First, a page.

Monday, September 16, 2013

Teaching Sharing and Turn Taking

I'm not sure what parenting book I read it in, but at some point when Little Lipstick was still not talking I read that teaching turn taking was much more effective than teaching kids to share. Sharing is an abstract concept, and when we tell kids to share they don't exactly know what we mean. To kids sharing is the term grown ups use when you really don't want anyone else to touch your toys. In some situations it seems to mean "give the other kid your favorite toy". In other situations it means "use the toy together even though neither of you is happy with that situation." My daughter likes to use it when she wants my food. "Share Mommy!" she says in a sweet yet demanding voice. To her apparently, sharing means other people can give her things.

Turn taking, however, sets a clear pattern. It's your turn, then my turn, then your turn again. It feels OK to give someone else a turn because if you understand the pattern of turn taking then you know you'll get your turn back- you just have to wait.

I found that not only was turn taking very effective with my daughter*, but it has also works great with my students at school who also find the term sharing ambiguous. For many of them I start with taking turns by just rolling a ball back and forth. For students with autism this also promotes a safe, predictable interaction with another person that is the basis for future social interaction. While we roll the ball we label "Johnny's turn. Sophie's turn. Johnny's turn," repeatedly because I want them to become clear on what a turn is. A turn is a part of a pattern, you take one, let someone else have one, and then it is your turn again.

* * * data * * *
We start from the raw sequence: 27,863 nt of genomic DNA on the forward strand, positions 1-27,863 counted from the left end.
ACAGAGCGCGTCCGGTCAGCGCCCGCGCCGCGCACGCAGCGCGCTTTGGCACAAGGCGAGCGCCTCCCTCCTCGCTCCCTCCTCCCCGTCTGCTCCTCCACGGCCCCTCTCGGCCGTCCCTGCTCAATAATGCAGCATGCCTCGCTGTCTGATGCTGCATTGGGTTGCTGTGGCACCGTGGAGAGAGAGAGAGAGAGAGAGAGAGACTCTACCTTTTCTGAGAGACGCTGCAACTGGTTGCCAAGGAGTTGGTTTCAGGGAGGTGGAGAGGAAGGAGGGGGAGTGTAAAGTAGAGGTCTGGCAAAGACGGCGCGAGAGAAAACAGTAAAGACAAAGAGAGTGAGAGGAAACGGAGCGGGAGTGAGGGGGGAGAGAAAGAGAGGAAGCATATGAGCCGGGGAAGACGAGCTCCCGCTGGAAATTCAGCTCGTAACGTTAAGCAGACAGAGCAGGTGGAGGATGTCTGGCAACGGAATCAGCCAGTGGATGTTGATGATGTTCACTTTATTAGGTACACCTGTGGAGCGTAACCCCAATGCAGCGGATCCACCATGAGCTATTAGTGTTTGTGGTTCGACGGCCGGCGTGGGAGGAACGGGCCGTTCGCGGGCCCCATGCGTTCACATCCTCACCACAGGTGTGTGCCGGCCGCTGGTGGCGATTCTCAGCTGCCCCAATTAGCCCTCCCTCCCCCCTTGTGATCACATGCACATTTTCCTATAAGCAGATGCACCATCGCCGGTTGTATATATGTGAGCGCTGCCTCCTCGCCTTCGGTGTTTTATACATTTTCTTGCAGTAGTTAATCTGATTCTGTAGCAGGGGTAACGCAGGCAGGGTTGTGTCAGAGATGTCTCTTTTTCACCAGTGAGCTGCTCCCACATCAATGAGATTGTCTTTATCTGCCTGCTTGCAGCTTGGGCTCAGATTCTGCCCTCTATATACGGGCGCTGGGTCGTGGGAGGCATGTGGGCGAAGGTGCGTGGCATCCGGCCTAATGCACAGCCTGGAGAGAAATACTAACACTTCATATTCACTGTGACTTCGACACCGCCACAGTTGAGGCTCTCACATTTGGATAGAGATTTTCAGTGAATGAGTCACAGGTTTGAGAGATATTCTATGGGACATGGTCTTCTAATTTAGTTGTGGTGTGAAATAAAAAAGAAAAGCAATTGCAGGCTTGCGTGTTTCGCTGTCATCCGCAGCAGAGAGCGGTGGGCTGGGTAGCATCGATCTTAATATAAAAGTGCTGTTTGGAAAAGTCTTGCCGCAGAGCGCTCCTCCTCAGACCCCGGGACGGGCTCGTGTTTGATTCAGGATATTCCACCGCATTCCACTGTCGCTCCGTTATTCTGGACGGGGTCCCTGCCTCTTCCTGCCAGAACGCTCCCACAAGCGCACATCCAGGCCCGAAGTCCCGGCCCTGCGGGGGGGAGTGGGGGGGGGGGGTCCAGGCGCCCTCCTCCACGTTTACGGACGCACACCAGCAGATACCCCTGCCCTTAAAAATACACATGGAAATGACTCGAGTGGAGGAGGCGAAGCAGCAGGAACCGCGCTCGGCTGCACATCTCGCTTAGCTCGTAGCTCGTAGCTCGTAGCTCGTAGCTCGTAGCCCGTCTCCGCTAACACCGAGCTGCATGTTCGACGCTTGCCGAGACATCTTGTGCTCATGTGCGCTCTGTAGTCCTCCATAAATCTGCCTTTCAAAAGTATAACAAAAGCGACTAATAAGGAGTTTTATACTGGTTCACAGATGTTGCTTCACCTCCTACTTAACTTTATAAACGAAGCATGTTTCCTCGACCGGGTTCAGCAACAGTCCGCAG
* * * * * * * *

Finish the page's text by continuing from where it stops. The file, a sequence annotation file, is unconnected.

Then we start applying it in the classroom by labeling whose turn it is to use the smartboard, or whose turn it is to turn off the lights, hold the book, or line up. After I feel they have a good grasp on it we transition into playing a board game together. (Because I can never just play a board game I'm of course also working on math skills or something else, but any board game works). We label turns for the board game, and then begin to scaffold the idea of turn taking into pretend play.

Free play in my room is never really "free". I try to give them free reign to explore but in many ways it is guided play- a chance for me to sit with them on their level, interacting with what they find interesting, facilitating social interactions or even practicing academic tasks (can we count the blocks? Add the yellow and white blocks?)

Blocks are great for turn taking because you can build a tower together with each child putting on a new block. It requires adult guidance so it doesn't become parallel play, but it works. Slowly I've been able to step back from dictating turns and watch them play together, with no adult intrusion. It's "sharing" but meaningful, predictable sharing. And it begins to transfer into other areas of the day as well. Sharing the crayons means it is Sophie's turn with the blue and then it will be Johnny's. Sharing the books means when Johnny is finished Sophie can have the book.

It's so simply that it makes me wonder why it took reading it in a parenting book for me to fully understand how we can teach sharing instead of just lecturing kids on sharing until they get it. Hopefully as Little Lipstick grows we'll continue to see her willing to take turns and share.

*And while it has been effective in many ways, please don't read this and think my daughter is the perfect sharer or turn taker. She's not. She's two. We're still working on it.

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